Many of us have had a long-held objective of encouraging and developing this type of cross-border dialogue among our colleagues in this hemisphere. The dialogue already exists in the context of the extractive industries, with groups such as the Rocky Mountain Mineral Law Foundation providing a platform for such discussions. There also has been a long-term, collaborative relationship with ABA SEER and CBA NEERLS that has evolved over the last 15 years and has proven very instructive and beneficial to lawyers on both sides of the border. More recently a relationship has been evolving between SEER and the United Kingdom Environmental Law Association, and between SEER and SEERIL.
It has been more difficult to coordinate such a dialogue with jurisdictions having more loosely organized bar associations, particularly with a focus on environmental law. While there have been some efforts by various international referral networks to develop such a discussion, to my knowledge the Summit will be the first effort by respected bar associations and our College to foster such a broad-based understanding of environmental legal developments.
College members are encouraged to attend. The Summit will be an excellent opportunity for all attendees to learn from each other in a format which encourages discussion. Chatham House Rules control. The Summit is being held the day before the SEER Spring Conference which, hopefully, many of our College members already plan to attend.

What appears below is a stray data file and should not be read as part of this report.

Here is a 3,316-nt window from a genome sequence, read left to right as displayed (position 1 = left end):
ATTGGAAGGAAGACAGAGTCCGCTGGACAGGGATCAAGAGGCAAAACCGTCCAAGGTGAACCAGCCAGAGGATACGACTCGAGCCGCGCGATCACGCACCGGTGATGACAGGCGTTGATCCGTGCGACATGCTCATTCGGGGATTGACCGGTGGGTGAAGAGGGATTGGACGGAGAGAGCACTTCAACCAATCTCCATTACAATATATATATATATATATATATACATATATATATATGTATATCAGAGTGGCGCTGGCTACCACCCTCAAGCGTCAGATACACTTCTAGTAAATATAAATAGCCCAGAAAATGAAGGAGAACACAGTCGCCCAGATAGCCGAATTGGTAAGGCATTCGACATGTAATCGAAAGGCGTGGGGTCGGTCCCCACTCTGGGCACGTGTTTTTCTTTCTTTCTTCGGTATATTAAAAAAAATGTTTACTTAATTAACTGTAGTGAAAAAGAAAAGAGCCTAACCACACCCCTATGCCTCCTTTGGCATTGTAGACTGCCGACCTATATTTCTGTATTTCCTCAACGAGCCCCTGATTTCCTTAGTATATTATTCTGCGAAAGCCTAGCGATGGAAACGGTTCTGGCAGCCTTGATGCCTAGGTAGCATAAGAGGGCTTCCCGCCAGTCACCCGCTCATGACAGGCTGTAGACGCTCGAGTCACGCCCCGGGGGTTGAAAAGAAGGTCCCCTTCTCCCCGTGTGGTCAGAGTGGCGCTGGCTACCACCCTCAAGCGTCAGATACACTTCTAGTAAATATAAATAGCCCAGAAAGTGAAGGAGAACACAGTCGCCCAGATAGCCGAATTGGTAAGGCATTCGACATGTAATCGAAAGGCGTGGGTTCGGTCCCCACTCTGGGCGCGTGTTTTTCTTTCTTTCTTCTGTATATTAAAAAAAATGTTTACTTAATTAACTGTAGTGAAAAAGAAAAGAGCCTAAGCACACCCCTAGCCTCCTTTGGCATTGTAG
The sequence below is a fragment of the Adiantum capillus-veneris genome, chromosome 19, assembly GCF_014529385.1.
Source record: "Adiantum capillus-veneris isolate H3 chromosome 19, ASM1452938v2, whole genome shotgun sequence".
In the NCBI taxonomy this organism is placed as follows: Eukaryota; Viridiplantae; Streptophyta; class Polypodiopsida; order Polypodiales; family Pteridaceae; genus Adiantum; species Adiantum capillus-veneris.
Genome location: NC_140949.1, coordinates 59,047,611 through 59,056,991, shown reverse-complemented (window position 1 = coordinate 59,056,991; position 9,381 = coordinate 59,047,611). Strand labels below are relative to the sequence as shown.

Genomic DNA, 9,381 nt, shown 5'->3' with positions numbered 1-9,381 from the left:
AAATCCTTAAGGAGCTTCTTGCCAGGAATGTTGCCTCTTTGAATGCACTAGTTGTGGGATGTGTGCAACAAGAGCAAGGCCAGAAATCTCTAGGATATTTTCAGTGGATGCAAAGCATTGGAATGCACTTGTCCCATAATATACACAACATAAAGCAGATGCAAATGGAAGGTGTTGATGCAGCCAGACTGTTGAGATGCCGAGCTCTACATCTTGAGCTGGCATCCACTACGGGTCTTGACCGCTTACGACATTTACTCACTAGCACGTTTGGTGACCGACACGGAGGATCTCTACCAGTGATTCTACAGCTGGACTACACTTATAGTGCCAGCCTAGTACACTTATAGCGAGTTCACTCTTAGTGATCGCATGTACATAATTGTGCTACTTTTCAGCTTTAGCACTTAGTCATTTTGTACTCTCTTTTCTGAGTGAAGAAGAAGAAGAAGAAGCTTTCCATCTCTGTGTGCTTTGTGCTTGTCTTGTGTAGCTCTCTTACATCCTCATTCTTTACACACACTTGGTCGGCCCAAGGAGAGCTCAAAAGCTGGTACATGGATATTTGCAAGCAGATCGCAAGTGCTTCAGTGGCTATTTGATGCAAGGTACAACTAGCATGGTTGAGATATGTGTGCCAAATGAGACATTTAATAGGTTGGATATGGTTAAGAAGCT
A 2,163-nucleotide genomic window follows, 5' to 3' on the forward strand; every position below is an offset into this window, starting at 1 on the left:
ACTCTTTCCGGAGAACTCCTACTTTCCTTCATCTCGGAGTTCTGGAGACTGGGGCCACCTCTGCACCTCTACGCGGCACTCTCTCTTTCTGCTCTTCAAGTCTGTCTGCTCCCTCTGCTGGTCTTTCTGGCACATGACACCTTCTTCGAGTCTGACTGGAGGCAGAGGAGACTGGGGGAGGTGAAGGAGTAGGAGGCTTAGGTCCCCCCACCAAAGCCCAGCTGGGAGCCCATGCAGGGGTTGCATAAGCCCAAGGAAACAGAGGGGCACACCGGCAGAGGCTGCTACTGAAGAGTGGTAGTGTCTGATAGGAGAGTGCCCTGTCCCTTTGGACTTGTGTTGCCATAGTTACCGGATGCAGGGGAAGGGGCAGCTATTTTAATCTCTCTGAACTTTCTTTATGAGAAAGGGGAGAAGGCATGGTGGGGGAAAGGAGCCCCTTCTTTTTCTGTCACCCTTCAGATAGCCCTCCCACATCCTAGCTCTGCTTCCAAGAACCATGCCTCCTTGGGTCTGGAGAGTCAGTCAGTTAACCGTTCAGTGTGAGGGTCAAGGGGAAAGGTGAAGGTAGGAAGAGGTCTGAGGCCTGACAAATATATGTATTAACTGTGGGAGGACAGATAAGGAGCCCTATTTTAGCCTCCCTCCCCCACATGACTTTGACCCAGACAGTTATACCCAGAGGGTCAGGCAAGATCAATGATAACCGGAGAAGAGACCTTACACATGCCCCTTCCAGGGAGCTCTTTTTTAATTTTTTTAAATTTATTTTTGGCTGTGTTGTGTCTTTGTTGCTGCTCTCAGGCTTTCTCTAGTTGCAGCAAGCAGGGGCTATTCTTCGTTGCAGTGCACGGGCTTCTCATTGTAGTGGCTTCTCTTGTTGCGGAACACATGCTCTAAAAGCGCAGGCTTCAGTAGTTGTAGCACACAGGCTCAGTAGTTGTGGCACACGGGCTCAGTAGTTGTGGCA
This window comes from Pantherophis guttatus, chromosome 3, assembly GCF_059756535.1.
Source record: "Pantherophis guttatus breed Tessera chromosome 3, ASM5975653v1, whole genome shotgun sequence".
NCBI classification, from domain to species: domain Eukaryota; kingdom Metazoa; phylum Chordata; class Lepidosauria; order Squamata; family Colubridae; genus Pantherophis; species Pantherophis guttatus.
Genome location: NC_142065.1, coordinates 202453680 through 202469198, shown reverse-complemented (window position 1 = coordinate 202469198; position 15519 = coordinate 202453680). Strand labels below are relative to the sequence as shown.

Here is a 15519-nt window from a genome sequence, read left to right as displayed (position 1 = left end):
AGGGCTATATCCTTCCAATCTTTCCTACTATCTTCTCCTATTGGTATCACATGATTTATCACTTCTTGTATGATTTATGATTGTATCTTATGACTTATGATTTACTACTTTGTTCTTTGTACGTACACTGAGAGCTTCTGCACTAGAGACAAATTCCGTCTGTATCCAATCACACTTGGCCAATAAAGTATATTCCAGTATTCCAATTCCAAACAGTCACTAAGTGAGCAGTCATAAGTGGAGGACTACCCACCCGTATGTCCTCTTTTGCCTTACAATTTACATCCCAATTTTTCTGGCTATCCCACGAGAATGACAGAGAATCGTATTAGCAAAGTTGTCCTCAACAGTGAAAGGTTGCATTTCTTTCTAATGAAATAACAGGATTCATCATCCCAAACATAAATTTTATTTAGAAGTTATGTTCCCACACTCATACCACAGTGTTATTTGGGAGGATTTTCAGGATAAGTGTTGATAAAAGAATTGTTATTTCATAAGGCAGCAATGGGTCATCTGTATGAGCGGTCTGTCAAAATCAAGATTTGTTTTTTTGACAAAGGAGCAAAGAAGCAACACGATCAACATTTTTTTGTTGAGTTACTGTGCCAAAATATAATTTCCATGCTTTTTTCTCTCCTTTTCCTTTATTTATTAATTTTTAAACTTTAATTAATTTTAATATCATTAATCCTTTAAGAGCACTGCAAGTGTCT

I hope to see you there!
Posted on March 15, 2017
Then-candidate Donald Trump’s unauthorized use of REM’s 1987 song, “It’s the End of the World as We Know It (And I Feel Fine)”, during a 2015 campaign rally sparked a sharp objection by the band’s Michael Stipe. Flash forward to 2017 and now-President Trump has been flexing his executive powers in a number of legal fields; for many environmental, energy or immigration lawyers it’s the end of the regulatory world as we knew it for decades, and they are not feeling so fine.
Executive Orders (EOs) raise classic constitutional law issues of the separation of powers, in that they often are used for “executive legislating” even though there is no explicit constitutional authority for them. EOs also blur traditional regulating lines, because they are not issued with public notice or comment, and usually state that they do not “create any right or benefit enforceable at law or in equity by any party against the United States.”